I have a problem in an iPhone application where some files that appear to be fine when the app runs appear with 0 size on some occasions when the application restarts. I have checked my code all over. The way these files are written is basically :
NSFileHandle *fHandle = [NSFileHandle fileHandleForWritingAtPath: myFileName];
// code to set value of myNSData
[fHandle writeData: myNSData];
// some more logic here
I have seen the problem happen both in the simulator and on the real device. It only happens sporadically so the situation is hard to track.
My question is: Do I need to call [fHandle synchronizeFile] to make sure the data goes to permanent storage? Is there a chance that iOS will lose data from the file buffers before it is sent to permanent storage resulting in 0 size file when I reopen the app?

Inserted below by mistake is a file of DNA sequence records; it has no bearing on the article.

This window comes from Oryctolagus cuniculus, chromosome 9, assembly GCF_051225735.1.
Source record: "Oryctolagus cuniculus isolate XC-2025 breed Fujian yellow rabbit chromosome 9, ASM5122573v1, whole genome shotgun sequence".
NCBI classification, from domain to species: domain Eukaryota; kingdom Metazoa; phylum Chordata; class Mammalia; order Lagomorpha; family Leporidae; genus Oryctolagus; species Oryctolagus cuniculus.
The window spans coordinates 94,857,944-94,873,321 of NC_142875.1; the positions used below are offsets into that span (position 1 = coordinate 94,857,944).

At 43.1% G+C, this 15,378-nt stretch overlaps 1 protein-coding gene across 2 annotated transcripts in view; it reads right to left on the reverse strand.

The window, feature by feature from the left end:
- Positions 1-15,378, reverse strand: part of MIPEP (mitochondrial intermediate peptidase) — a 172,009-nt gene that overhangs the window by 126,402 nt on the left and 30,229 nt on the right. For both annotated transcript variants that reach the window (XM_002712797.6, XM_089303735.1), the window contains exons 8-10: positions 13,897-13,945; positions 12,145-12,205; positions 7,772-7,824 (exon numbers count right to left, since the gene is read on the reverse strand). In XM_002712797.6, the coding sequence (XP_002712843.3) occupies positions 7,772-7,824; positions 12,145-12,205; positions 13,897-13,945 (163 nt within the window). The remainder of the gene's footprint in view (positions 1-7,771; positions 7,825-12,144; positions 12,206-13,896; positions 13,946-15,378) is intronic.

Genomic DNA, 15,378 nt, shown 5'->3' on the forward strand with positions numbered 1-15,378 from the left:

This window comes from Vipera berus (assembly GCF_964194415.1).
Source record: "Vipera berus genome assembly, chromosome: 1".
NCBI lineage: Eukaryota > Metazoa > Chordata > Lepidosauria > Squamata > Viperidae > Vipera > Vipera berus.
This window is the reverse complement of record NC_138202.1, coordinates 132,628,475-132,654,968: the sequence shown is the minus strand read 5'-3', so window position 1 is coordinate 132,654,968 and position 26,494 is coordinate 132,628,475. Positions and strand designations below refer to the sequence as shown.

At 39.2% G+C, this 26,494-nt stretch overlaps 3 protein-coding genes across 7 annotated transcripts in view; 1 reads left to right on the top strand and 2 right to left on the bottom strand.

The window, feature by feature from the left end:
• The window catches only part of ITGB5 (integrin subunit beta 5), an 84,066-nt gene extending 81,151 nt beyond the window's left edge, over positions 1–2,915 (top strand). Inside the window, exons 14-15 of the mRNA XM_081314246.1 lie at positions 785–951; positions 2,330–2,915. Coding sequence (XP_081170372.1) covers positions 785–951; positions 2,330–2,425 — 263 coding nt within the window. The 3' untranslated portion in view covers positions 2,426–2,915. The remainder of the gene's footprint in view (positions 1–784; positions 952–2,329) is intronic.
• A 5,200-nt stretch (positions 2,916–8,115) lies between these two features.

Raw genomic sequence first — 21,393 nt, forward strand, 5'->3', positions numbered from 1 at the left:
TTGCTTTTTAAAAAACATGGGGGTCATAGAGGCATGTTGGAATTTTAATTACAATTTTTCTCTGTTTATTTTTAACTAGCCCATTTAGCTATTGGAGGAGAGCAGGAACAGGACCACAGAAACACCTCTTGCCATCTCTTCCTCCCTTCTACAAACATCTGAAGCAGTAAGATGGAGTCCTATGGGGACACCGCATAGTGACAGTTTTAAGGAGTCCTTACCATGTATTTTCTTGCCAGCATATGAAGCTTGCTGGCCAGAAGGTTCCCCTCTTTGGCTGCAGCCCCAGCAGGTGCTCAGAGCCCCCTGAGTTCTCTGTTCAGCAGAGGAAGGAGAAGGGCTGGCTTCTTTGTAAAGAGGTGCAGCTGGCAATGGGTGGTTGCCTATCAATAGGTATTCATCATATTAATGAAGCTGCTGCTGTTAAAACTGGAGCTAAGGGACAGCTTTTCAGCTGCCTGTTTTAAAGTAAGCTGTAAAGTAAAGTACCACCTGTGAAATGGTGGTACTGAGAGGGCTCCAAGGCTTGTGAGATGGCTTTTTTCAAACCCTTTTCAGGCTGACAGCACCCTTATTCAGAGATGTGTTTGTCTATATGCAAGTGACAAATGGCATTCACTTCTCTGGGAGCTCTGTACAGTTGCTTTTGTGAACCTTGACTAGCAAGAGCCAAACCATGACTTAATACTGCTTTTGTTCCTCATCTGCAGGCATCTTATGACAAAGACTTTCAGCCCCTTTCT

I'm not sure about the NSFileHandle result when writing data, but I would suggest using NSData's
writeToFile:atomically: method, as the "atomically" flag achieves just what you're asking about - it guarantees that either all data is written, or none is.
According to the docs, this is guaranteed:
synchronizeFile Causes all in-memory data and attributes of the file represented by the receiver to be written to permanent storage. - (void)synchronizeFile Discussion This method should be invoked by programs that require the file to always be in a known state. An invocation of this method does not return until memory is flushed.
So as long as you call
synchronizeFile, you can be sure that all content you have written is flushed.
As far as I know, it doesn't needed to be called (maybe unless you do some very tricky threading/GCD/whatever). For me, it's sufficient to simply call writeData: and closeFile.